Public Incitement

The offence of public incitement of hatred is outlined at section 319(1) of the Criminal Code.

A person commits the offence of public incitement of hatred when they communicate statements in a public place that incite hatred against an identifiable group and that will likely lead to a breach of the peace.

Examples

Person A ties several nooses on the trees outside his home after a black family moves in across the street.

Person B, while performing during an outdoor music festival, makes several racist statements and gestures, causing audience members to rush at the stage and start fighting amongst themselves.

Cases

R. v. M.G., 2017 ONCJ 565

In R. v. M.G., the accused was charged with public incitement of hatred for spray painting hateful racial messages and white supremacist symbols on the external walls of six different places of worship.

R. v. Rehberg, 2010 NSPC 101

In R. v. Rehberg, the accused was charged with public incitement of hatred when he erected a five-foot-tall wooden cross on the front lawn of a home occupied by a bi-racial family and lit it on fire.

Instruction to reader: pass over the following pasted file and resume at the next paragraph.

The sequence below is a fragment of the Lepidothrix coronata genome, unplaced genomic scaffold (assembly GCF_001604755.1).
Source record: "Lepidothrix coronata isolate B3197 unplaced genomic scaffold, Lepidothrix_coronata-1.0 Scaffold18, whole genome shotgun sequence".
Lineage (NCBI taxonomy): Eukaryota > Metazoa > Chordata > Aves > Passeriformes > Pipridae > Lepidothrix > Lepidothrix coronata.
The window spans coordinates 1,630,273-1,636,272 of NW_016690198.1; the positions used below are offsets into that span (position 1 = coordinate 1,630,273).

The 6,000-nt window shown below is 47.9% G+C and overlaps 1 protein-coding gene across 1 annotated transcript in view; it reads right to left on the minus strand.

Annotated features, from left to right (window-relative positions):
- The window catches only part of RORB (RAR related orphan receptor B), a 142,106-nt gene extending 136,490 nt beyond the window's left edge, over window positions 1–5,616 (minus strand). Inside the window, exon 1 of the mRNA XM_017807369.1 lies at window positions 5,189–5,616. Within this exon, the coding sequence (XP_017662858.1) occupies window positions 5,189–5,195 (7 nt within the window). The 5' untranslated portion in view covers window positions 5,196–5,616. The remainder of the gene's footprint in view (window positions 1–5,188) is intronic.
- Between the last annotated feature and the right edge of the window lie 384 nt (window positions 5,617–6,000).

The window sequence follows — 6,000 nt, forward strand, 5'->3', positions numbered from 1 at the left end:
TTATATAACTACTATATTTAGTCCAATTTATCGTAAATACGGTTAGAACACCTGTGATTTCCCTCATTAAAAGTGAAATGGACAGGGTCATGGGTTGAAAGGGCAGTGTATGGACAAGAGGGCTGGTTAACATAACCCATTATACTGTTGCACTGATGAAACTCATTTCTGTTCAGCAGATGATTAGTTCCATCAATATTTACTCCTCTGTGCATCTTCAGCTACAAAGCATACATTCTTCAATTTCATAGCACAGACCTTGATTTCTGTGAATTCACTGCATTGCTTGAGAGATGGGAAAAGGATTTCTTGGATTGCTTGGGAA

Offence Specific Defence(s)

Not a Public Place

Where the person privately communicates statements that would incite hatred and are likely to cause a breach of the peace, they may not have completed the offence of public incitement of hatred.

No Identifiable Group

Where the person communicates statements that do not incite hatred against an identifiable group, they may not have completed the offence of public incitement of hatred.

Not Likely to Breach Peace

Where the hatred incited by the statements is not likely to lead to a breach of the peace, the person who made the statement may not have completed the offence of public incitement of hatred.

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